Charles Woodson: How a Move to Safety Improves the Green Bay Packers

Sean ZerilloCorrespondent IIFebruary 24, 2011

Charles Woodson (21) and Tramon Williams (38) have formed one of the best corner tandems in the NFL
Charles Woodson (21) and Tramon Williams (38) have formed one of the best corner tandems in the NFLDoug Pensinger/Getty Images

Nnamdi Asomugha might no longer be the best cornerback in football. That honor is likely now bestowed upon Darrelle Revis of the New York Jets.

He's in the conversation, however, and that's really all that matters.

In fact, Asomugha is so talented that former Raiders teammate Charles Woodson (2003-2005) is willing to move out of his natural position, from cornerback to safety, if the Packers are able to secure the services of the four-time Pro Bowler.

Green Bay already boasts one of the best defensive secondaries in the NFL with three-time Pro Bowl safety Nick Collins, Pro Bowl corner Tramon Williams and perhaps the most talented young defensive back in the league in former Miami Hurricane Sam Shields.

By adding the 6'2", 210-pound Asomugha, the Packers would become nearly impossible to throw on.

At his core, Asomugha is a shutdown corner. A former college safety, Nnamdi has great size and ball instincts.

As a big corner, Asomugha is known for his ability to jam receivers at the line of scrimmage. He has extremely long arms, quick feet and an incredible football IQ.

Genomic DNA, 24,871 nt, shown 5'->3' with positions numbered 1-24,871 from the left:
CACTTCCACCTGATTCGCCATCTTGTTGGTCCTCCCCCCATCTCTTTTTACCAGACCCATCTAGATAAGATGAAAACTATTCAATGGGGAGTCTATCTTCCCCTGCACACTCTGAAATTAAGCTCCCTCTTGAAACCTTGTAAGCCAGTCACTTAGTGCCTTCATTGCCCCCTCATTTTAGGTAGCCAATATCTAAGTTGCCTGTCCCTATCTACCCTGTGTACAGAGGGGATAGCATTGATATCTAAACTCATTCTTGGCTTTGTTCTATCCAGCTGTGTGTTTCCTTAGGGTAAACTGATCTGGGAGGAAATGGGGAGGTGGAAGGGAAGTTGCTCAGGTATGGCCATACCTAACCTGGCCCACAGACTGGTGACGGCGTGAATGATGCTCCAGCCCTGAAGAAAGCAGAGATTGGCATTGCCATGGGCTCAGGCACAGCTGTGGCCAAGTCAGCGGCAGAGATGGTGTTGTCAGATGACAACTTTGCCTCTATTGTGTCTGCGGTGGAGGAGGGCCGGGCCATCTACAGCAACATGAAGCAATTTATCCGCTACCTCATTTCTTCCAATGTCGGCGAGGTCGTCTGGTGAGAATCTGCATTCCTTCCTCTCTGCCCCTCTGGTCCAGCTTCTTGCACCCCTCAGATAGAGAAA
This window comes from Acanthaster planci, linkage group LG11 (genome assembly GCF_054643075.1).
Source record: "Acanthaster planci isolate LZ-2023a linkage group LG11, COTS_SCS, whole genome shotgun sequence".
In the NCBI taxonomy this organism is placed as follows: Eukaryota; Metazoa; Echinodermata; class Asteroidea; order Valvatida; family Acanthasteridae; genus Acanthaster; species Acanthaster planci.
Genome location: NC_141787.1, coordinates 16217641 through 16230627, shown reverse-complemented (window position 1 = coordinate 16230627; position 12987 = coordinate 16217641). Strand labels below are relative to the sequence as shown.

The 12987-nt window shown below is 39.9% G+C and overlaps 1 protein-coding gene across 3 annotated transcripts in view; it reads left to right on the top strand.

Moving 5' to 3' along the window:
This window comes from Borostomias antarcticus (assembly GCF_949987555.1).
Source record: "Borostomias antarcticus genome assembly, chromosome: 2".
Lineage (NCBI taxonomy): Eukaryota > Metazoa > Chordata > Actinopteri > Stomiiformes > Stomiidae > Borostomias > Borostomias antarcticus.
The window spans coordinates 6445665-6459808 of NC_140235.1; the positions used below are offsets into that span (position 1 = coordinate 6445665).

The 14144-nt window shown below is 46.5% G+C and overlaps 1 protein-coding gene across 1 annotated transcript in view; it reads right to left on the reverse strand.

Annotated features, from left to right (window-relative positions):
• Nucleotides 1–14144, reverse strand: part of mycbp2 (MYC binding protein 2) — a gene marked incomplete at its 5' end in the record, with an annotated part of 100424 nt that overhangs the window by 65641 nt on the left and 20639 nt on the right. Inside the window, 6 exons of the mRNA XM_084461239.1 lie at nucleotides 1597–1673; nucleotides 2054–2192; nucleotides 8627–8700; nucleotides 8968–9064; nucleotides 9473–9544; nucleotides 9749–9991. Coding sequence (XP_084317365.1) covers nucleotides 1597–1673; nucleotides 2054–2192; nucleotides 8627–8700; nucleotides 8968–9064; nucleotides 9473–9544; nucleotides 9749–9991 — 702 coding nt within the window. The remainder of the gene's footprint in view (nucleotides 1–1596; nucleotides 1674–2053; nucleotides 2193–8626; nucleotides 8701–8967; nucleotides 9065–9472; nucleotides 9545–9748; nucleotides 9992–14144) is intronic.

Asomugha is also very quick, and his ability to recover when beaten is what makes him a special talent.

The biggest knock against Nnamdi Asomugha stems from the fact that he doesn't follow the other team's No. 1 receiver all over the field.

Instead, the Raiders had their star merely shut down one side of the field and allowed teams to game-plan to throw to the other.

What has resulted for Asomugha is boredom. The 31st overall pick in 2003 out of UC-Berkeley has only been targeted around 30 times per season since his eight-interception campaign in 2006.

Quarterbacks shy away from the corner on reputation alone, which really speaks to his legend. In contrast, Darrelle Revis was targeted 111 times in 2010 as he blanketed the primary pass catcher on every team.

If Asomugha comes to Green Bay, the only way to make his contract worthwhile would be to stick him in the Revis shadow role.

Asomugha needs to be put in the proper position to make plays. Letting the opposing offense know his exact positioning before every snap does not help in that regard.

If Asomugha is added to the roster, the Packers would become overloaded at the cornerback position. As a result, 2009's AP Defensive Player of the Year and seven-time Pro Bowler Charles Woodson has publicly stated that he would move to safety.

At this stage of his career, that might not be a bad idea.

At 34 years old, Woodson is still a great player, but he is on the downside of his career. The first thing to go for a corner is usually his speed.

By moving him to safety, the Packers can hide Woodson in the middle of the field and allow him to read quarterbacks and make plays. This is Woodson's greatest strength, as evidenced by the 30 interceptions he has netted over five seasons in Green Bay.

There may be concerns that making more tackles at safety could be a detriment to the broken collarbone that Woodson suffered during the Super Bowl. If he thinks he can handle the punishment, however, then it's still probably the right move.

But the Packers will have difficulty fitting Asomugha into their budget. With a glut of young players, perhaps it's best if the defending Super Bowl champions save some cash for Clay Matthews and B.J. Raji.

Whatever they decide, it might make sense to eventually move Woodson to safety if he plans to keep playing for a few more seasons.

Adding Asomugha to the fold would only guarantee that the Packers would have among the best pass defense teams in NFL history. With the NFL now a pass first league, that's what it takes to win.